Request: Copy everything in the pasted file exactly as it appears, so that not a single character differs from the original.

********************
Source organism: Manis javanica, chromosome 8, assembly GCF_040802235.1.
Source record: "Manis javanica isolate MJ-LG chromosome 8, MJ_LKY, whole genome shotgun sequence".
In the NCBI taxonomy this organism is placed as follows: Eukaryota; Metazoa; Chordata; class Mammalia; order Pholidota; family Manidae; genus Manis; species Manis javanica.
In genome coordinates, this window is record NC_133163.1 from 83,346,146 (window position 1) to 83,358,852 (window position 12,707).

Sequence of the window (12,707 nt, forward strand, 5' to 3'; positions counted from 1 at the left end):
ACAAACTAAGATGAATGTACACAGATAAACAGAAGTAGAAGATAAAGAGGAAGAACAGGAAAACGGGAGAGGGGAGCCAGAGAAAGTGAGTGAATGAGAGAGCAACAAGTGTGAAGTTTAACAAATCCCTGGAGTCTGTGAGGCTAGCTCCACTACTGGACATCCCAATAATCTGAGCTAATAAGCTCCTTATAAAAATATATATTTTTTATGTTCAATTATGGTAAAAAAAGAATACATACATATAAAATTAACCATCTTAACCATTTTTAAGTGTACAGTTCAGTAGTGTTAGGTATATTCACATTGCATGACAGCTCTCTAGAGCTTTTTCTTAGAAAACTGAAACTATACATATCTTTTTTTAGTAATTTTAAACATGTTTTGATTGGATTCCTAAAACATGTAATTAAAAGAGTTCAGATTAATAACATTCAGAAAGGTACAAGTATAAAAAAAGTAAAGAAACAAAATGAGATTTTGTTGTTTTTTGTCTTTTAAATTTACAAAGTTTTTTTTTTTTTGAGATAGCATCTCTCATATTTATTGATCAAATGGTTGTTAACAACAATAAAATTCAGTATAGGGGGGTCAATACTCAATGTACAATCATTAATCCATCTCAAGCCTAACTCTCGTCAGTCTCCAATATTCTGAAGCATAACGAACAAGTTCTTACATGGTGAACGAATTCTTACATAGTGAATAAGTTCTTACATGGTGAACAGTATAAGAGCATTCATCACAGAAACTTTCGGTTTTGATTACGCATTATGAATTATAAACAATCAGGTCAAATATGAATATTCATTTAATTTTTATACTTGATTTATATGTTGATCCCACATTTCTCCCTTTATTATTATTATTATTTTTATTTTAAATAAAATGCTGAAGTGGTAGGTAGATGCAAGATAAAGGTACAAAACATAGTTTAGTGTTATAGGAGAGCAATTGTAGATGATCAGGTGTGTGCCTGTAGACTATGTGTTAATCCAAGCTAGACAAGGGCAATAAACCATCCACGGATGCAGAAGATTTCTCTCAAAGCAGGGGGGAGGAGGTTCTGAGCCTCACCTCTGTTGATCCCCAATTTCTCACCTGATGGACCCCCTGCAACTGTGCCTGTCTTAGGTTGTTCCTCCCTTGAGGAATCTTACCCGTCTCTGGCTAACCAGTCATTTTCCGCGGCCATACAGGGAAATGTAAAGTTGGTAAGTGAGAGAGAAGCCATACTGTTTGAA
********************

Source organism: Manis javanica, chromosome 8, assembly GCF_040802235.1.
Source record: "Manis javanica isolate MJ-LG chromosome 8, MJ_LKY, whole genome shotgun sequence".
In the NCBI taxonomy this organism is placed as follows: Eukaryota; Metazoa; Chordata; class Mammalia; order Pholidota; family Manidae; genus Manis; species Manis javanica.
In genome coordinates, this window is record NC_133163.1 from 83,346,146 (window position 1) to 83,358,852 (window position 12,707).

Sequence of the window (12,707 nt, forward strand, 5' to 3'; positions counted from 1 at the left end):
ACAAACTAAGATGAATGTACACAGATAAACAGAAGTAGAAGATAAAGAGGAAGAACAGGAAAACGGGAGAGGGGAGCCAGAGAAAGTGAGTGAATGAGAGAGCAACAAGTGTGAAGTTTAACAAATCCCTGGAGTCTGTGAGGCTAGCTCCACTACTGGACATCCCAATAATCTGAGCTAATAAGCTCCTTATAAAAATATATATTTTTTATGTTCAATTATGGTAAAAAAAGAATACATACATATAAAATTAACCATCTTAACCATTTTTAAGTGTACAGTTCAGTAGTGTTAGGTATATTCACATTGCATGACAGCTCTCTAGAGCTTTTTCTTAGAAAACTGAAACTATACATATCTTTTTTTAGTAATTTTAAACATGTTTTGATTGGATTCCTAAAACATGTAATTAAAAGAGTTCAGATTAATAACATTCAGAAAGGTACAAGTATAAAAAAAGTAAAGAAACAAAATGAGATTTTGTTGTTTTTTGTCTTTTAAATTTACAAAGTTTTTTTTTTTTTGAGATAGCATCTCTCATATTTATTGATCAAATGGTTGTTAACAACAATAAAATTCAGTATAGGGGGGTCAATACTCAATGTACAATCATTAATCCATCTCAAGCCTAACTCTCGTCAGTCTCCAATATTCTGAAGCATAACGAACAAGTTCTTACATGGTGAACGAATTCTTACATAGTGAATAAGTTCTTACATGGTGAACAGTATAAGAGCATTCATCACAGAAACTTTCGGTTTTGATTACGCATTATGAATTATAAACAATCAGGTCAAATATGAATATTCATTTAATTTTTATACTTGATTTATATGTTGATCCCACATTTCTCCCTTTATTATTATTATTATTTTTATTTTAAATAAAATGCTGAAGTGGTAGGTAGATGCAAGATAAAGGTACAAAACATAGTTTAGTGTTATAGGAGAGCAATTGTAGATGATCAGGTGTGTGCCTGTAGACTATGTGTTAATCCAAGCTAGACAAGGGCAATAAACCATCCACGGATGCAGAAGATTTCTCTCAAAGCAGGGGGGAGGAGGTTCTGAGCCTCACCTCTGTTGATCCCCAATTTCTCACCTGATGGACCCCCTGCAACTGTGCCTGTCTTAGGTTGTTCCTCCCTTGAGGAATCTTACCCGTCTCTGGCTAACCAGTCATTTTCCGCGGCCATACAGGGAAATGTAAAGTTGGTAAGTGAGAGAGAAGCCATACTGTTTGAA